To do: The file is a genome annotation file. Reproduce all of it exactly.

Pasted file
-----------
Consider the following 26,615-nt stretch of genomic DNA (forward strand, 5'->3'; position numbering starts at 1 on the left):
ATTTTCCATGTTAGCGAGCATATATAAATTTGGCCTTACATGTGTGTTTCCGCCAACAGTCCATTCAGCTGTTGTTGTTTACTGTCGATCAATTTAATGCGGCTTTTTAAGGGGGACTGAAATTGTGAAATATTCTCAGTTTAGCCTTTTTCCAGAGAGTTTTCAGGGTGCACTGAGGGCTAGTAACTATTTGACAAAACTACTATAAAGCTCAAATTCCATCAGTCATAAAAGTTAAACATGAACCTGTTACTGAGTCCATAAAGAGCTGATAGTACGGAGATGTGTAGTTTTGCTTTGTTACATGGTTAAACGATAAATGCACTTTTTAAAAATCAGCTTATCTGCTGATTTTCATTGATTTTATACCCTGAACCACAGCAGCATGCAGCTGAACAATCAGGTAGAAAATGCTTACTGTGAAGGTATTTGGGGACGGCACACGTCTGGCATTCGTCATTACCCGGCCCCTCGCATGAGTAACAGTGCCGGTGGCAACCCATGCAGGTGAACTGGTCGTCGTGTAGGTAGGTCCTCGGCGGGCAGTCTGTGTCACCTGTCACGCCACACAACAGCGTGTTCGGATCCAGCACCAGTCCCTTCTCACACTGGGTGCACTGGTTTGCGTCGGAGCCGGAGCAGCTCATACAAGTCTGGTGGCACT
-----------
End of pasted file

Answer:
Consider the following 26,615-nt stretch of genomic DNA (forward strand, 5'->3'; position numbering starts at 1 on the left):
ATTTTCCATGTTAGCGAGCATATATAAATTTGGCCTTACATGTGTGTTTCCGCCAACAGTCCATTCAGCTGTTGTTGTTTACTGTCGATCAATTTAATGCGGCTTTTTAAGGGGGACTGAAATTGTGAAATATTCTCAGTTTAGCCTTTTTCCAGAGAGTTTTCAGGGTGCACTGAGGGCTAGTAACTATTTGACAAAACTACTATAAAGCTCAAATTCCATCAGTCATAAAAGTTAAACATGAACCTGTTACTGAGTCCATAAAGAGCTGATAGTACGGAGATGTGTAGTTTTGCTTTGTTACATGGTTAAACGATAAATGCACTTTTTAAAAATCAGCTTATCTGCTGATTTTCATTGATTTTATACCCTGAACCACAGCAGCATGCAGCTGAACAATCAGGTAGAAAATGCTTACTGTGAAGGTATTTGGGGACGGCACACGTCTGGCATTCGTCATTACCCGGCCCCTCGCATGAGTAACAGTGCCGGTGGCAACCCATGCAGGTGAACTGGTCGTCGTGTAGGTAGGTCCTCGGCGGGCAGTCTGTGTCACCTGTCACGCCACACAACAGCGTGTTCGGATCCAGCACCAGTCCCTTCTCACACTGGGTGCACTGGTTTGCGTCGGAGCCGGAGCAGCTCATACAAGTCTGGTGGCACT